Lightning Safety for Organized Outdoor Events
Lightning is a frequent weather hazard impacting outdoor events in Utah....Concerts, picnics and barbecues, etc., all these and other outdoor sports events have been visited by lightning. Did you know, Utah is ranked second in the nation for lightning deaths by population? (http://www.lightningsafety.com/nlsi_lls/fatalities_us.html)
Education is the single most important means to achieve lightning safety. A lightning safety program should be implemented at every facility and by every event manager/organizer. The following steps are suggested:
- A responsible person directly associated with the activity should be designated to monitor weather conditions. Local weather forecasts - from The Weather Channel, NOAA Weather Radio, or local TV stations - should be observed 24 hours prior to your events. An inexpensive portable weather radio is recommended for obtaining timely storm data.
- Suspension and resumption of activities should be planned in advance. Understanding
of SAFE shelters is essential. SAFE evacuation sites include:
- Fully enclosed metal vehicles with windows up.
- Substantial buildings.
- The low ground. Seek cover in clumps of bushes.
- UNSAFE SHELTER AREAS include all outdoor metal objects like flag poles, fences and gates, high mast light poles, metal bleachers, golf cars, machinery, etc. AVOID trees. AVOID water. AVOID open fields. AVOID the high ground.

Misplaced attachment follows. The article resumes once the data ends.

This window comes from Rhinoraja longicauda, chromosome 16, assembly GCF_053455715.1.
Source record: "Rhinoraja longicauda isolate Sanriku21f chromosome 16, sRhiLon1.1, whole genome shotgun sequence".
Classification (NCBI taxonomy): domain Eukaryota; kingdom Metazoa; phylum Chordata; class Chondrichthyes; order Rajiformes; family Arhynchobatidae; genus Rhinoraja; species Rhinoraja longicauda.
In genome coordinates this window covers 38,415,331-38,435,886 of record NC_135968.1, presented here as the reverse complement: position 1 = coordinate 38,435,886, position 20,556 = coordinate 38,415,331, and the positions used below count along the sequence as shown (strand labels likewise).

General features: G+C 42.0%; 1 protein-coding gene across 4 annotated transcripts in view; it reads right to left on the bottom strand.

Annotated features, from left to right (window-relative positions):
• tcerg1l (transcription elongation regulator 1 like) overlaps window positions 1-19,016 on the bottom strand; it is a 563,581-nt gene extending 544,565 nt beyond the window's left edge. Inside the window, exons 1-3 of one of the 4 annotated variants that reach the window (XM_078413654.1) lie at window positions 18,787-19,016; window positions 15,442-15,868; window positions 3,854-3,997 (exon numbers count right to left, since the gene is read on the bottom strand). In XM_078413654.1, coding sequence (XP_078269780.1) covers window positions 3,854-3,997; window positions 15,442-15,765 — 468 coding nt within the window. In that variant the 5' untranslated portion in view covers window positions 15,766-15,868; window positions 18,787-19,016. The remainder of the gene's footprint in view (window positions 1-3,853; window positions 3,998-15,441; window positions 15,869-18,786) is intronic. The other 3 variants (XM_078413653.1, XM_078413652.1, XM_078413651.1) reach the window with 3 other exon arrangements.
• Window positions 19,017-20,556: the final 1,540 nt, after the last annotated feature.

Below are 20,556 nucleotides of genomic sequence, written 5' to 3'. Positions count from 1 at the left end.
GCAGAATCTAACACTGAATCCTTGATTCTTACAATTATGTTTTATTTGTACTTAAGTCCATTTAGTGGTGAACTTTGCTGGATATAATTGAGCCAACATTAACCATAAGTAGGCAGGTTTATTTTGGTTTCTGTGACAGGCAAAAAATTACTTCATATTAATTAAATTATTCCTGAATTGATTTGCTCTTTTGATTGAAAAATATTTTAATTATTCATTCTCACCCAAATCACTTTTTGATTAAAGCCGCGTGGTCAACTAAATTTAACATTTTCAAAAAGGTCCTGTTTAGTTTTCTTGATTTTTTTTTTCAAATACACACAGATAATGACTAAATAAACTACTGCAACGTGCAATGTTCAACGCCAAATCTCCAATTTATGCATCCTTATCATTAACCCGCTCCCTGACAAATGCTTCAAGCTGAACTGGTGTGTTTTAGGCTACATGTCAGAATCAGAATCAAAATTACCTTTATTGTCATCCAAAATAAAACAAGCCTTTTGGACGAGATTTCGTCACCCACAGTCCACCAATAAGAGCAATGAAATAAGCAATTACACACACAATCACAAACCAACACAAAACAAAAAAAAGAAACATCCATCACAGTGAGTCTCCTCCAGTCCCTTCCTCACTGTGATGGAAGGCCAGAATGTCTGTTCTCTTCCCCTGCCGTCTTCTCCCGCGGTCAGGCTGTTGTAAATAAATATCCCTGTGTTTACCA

- Lightning's distance from you is easy to calculate: if you hear thunder, it and the associated lightning are within auditory range (about 6-8 miles away). The distance from Strike A to Strike B also can be 6-8 miles. A good lightning safety motto is: "If you can see it (lightning) flee it; if you can hear it (thunder), clear it."
- Wait a minimum of 30 minutes from the last observed lightning or thunder before resuming activities.
- If you feel your hair standing on end, and/or hear "crackling noises", you are in lightning's electric field. If caught outside during close-in lightning, immediately remove metal objects (including baseball cap), place your feet together, duck your head, and crouch down low in baseball catcher's stance with hands on knees.
- People who have been struck by lightning do not carry an electrical charge and are safe to handle. Apply first aid immediately if you are qualified to do so. Get emergency help promptly. If you need an ambulance, contact University Police Dispatch at (801) 585-2677.
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201 S. 1460 E., Room 40
Salt Lake City, UT 84112
Phone: (801) 581-7854